# Show Lx is Hermitian

1. Nov 19, 2007

### physgirl

1. The problem statement, all variables and given/known data

I have to show that in 3-d, Lx (angular momentum) is Hermitian.

2. Relevant equations

In order to be Hermitian: Integral (f Lx g) = Integral (g Lx* f)
Where Lx=(hbar)/i (y d/dz - z d/dy)
and f and g are both well behaved functions: f(x,y,z) and g(x,y,z)

3. The attempt at a solution

I know to do this I have to do integration by parts. I got to the point where I had to figure out, using integration by parts,: Integral [f(x,y,z) y (dg(x,y,z)/dz) dx]

And I cannot figure this out :(

I set:
u=f(x,y,z) y
dv=(dg(x,y,z)/dz) dx

So then I get: du=[df(x,y,z)/dx]y + f(x,y,z)
But what is v then?? Unless I'm completely off-track already, in which case, help would be great!

2. Nov 19, 2007

### Avodyne

You need to multiply by dx dy dz, and integrate over all three, not just dx. This should make the integration by parts much easier.

3. Nov 19, 2007

### physgirl

As in...

u=f(x,y,z)y
dv=(dg(x,y,z)/dz) dxdydz

So that...

du = (df/dx)y + (df/dx)y + f + (df/dz)y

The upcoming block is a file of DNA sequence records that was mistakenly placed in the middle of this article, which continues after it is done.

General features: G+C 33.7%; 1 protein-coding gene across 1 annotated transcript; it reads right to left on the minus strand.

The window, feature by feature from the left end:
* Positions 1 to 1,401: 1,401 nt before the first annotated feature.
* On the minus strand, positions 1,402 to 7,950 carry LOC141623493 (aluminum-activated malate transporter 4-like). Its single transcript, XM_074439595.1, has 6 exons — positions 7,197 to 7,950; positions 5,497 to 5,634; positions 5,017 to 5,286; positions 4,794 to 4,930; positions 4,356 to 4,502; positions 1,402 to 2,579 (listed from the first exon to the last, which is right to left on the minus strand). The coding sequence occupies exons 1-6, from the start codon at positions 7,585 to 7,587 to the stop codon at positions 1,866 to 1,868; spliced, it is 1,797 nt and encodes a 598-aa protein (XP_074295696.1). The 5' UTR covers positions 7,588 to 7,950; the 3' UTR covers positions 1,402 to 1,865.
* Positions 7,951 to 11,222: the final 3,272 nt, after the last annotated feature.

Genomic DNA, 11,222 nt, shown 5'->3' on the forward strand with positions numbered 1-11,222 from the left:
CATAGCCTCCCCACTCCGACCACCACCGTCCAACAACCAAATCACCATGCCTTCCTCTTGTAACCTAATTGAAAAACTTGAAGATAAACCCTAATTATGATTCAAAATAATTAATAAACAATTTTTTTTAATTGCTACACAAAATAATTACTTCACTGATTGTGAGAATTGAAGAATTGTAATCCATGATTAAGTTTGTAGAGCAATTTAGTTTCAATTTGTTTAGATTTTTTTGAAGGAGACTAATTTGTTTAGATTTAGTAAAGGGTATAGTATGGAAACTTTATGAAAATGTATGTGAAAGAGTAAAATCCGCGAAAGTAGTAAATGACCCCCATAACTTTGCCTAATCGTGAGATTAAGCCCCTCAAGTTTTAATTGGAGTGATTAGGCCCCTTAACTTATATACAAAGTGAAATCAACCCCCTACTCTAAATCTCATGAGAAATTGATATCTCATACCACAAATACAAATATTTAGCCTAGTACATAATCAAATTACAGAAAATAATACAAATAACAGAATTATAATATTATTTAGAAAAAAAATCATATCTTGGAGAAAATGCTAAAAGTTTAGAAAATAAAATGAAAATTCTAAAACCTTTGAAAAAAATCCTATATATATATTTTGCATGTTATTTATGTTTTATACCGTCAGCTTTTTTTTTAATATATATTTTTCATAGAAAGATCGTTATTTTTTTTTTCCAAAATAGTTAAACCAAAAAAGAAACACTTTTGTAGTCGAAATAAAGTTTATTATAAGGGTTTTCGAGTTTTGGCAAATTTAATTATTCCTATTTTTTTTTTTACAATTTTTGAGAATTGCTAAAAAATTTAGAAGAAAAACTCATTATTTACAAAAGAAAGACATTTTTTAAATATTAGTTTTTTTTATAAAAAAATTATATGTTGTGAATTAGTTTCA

v=...?

Still not sure :(

4. Nov 19, 2007

### Avodyne

Focus on the z integral (because the derivative is with respect to z). So du = (df/dz)y.

5. Nov 19, 2007

### physgirl

oh, and then v is just g(x,y,z)...

6. Nov 19, 2007

### Avodyne

Yep!

7. Nov 19, 2007

### physgirl

great, thanks!!

8. Nov 21, 2007

### dextercioby

Since L_{x} (or rather its closure in the strong topology of L^{2}(R^3)) generates a uniparametric subgroup of the group of unitary operators which represent a rotation (around an arbitrary axis) in a Hilbert space, then, by Stone's theorem, L_{x} is e.s.a. and its closure is s.a. But all e.s.a. operators are hermitian/symmetric. QED

9. Nov 21, 2007

### Avodyne

Yeah, that's what I *meant* to say ...